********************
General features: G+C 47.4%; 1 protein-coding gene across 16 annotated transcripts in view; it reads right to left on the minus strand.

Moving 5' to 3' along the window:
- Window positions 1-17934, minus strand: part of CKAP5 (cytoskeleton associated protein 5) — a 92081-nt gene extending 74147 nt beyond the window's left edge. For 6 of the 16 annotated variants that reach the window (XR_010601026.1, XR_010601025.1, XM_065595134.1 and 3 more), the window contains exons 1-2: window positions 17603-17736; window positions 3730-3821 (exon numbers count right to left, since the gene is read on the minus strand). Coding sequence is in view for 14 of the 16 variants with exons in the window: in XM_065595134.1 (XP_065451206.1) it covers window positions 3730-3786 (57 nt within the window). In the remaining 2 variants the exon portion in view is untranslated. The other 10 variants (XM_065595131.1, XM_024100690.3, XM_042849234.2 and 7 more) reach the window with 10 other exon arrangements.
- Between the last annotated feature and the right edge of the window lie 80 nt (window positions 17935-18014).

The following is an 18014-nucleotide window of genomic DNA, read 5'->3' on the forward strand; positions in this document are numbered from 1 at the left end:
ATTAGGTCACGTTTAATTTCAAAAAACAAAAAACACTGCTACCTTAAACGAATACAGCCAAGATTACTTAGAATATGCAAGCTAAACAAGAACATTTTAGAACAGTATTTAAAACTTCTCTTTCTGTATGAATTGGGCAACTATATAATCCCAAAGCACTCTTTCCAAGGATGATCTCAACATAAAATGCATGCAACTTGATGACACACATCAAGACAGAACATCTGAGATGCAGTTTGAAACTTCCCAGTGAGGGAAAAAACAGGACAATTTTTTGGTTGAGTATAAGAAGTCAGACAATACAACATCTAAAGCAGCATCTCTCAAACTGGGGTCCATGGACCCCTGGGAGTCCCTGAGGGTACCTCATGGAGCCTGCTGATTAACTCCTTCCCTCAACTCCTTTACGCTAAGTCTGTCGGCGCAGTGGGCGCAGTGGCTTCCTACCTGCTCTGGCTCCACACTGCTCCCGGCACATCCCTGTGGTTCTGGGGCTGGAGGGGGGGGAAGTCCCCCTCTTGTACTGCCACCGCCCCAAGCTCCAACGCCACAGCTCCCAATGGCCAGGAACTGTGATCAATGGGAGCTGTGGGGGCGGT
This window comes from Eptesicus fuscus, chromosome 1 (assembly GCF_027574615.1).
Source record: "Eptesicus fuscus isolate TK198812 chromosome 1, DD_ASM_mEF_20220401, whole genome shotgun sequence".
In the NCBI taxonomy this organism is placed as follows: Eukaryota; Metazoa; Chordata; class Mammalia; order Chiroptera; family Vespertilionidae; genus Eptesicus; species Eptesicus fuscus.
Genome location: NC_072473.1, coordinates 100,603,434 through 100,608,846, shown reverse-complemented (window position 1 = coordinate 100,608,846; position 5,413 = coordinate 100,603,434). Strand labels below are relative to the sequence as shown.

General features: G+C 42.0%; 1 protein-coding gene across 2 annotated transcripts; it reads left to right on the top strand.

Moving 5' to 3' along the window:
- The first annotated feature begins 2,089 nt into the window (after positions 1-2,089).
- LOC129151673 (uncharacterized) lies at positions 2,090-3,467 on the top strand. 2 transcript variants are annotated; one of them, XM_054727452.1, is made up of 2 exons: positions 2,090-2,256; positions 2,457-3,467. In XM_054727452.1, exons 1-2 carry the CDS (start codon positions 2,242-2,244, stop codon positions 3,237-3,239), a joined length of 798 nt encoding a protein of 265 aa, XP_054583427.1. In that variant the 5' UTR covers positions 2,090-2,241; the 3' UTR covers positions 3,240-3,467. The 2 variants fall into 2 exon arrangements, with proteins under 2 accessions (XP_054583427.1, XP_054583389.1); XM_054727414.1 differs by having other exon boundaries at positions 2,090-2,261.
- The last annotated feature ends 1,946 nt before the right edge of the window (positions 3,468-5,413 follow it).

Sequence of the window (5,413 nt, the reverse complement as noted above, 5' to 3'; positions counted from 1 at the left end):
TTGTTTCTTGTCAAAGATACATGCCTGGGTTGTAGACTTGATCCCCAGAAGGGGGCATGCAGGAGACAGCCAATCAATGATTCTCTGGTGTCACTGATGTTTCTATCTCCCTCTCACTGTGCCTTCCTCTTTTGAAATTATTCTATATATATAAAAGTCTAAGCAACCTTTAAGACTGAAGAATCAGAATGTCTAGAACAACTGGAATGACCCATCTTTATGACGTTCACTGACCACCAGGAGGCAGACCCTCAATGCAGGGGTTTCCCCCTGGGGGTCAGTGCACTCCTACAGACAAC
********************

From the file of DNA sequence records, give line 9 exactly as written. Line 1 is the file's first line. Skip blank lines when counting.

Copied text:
In the NCBI taxonomy this organism is placed as follows: Eukaryota; Metazoa; Chordata; class Mammalia; order Chiroptera; family Vespertilionidae; genus Eptesicus; species Eptesicus fuscus.